Flash beats Supes
The Retconomicon, roughly translated as “Book of the Retroactive Continuity,” tells us that each Flash takes his speedster powers from the Speed Force. This is, in both name and function, the Force from Star Wars, but with “Speed” in front of it. It is the mystical and formless presence that gives a Jedi, I mean, a Flash his abilities and it is to the Speed Force that a Flash returns when he dies. Basically, the Speed Force is the patron god of fast. And, honestly, that is kind of awesome. Most other comic characters, whether they possess foreign or enhancement abilities, do not literally tap into the power of an elemental force. I mean, Captain Marvel does, but that’s a bunch of gods going through a wizard and he’s a kid who turns into an adult, but they other kid stays a kid, and it’s a whole thing. To be fair, I suppose Green Lantern has a pretty similar deal, but, hey, you didn’t hear it from me. Anyway, what I’m saying is, the Speed Force is decently cool. On its own it is not especially unique or noteworthy, but to take this simple idea of running really fast and manifesting a sort of speedy religion around it takes some imagination.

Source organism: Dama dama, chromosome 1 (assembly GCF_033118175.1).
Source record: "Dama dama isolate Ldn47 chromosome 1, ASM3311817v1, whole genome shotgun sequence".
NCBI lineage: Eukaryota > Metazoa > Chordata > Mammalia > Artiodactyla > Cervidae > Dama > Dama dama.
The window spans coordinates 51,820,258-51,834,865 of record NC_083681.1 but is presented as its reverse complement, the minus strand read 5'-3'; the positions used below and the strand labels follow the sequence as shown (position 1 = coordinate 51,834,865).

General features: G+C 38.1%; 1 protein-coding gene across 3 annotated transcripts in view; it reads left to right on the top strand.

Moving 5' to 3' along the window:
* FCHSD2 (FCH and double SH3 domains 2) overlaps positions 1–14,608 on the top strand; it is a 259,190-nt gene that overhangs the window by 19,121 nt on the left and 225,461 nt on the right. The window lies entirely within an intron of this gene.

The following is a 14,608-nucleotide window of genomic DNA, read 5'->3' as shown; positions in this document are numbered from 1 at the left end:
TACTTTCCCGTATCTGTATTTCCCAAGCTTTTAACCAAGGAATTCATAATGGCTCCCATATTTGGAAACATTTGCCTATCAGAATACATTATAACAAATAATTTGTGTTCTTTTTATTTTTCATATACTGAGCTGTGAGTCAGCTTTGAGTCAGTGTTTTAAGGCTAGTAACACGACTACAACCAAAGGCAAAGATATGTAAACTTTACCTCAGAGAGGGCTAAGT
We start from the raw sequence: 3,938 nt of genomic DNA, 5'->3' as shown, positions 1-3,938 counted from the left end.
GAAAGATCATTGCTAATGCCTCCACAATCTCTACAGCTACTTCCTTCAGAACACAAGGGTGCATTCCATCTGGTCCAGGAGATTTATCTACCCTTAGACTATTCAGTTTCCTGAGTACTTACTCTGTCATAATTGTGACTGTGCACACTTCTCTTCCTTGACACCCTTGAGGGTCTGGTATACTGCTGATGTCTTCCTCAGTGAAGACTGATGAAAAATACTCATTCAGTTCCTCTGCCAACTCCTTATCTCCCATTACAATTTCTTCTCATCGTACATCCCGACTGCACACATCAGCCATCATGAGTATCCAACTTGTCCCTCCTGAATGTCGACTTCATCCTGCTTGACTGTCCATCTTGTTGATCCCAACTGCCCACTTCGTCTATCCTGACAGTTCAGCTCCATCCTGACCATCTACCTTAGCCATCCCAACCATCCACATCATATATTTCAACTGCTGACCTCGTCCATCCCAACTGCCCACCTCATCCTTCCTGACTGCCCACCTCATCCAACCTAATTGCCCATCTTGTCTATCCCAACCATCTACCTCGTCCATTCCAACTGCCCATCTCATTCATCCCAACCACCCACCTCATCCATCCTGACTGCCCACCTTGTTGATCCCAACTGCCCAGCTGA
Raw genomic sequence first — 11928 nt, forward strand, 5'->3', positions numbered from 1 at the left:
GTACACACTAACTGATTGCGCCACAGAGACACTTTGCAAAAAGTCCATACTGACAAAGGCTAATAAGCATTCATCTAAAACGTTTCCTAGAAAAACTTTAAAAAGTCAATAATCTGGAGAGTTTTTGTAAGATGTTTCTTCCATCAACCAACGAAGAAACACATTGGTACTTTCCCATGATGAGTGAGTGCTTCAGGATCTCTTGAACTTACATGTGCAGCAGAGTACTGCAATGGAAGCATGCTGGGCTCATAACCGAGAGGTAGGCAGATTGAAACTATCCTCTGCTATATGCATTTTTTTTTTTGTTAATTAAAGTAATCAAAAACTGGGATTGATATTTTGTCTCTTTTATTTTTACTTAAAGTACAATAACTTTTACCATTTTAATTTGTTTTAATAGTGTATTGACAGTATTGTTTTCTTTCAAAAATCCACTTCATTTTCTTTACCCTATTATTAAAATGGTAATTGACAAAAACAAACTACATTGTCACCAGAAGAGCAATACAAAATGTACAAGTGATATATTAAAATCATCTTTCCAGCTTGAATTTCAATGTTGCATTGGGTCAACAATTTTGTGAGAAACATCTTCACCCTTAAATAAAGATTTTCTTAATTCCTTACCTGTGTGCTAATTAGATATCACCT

The bottom line is, while there are certainly a lot of superpowers in comics, the power doesn’t count for squat if it is not utilized in an interesting way. We have come a long way since Superman got every power, but the kitchen sink. Not everyone can be nigh-invincible. It makes for boring storytelling. As such, what becomes important is how interesting the writer and artist are able to make these powers in the context of the story. Somehow, running fast always ends up being damn impressive. In both the case of the Speed Force and Quicksilver’s conversion of a time-saving power to a time-traveling power, the writers have managed to subvert the reader’s expectations of what super speed means. What this all amounts to is that super speed is not lame. No super power is. Not when it has passion and imagination behind its presentation. Because imagination is the greatest super power of all.
Now who feels lame?
(Hint: It’s me.)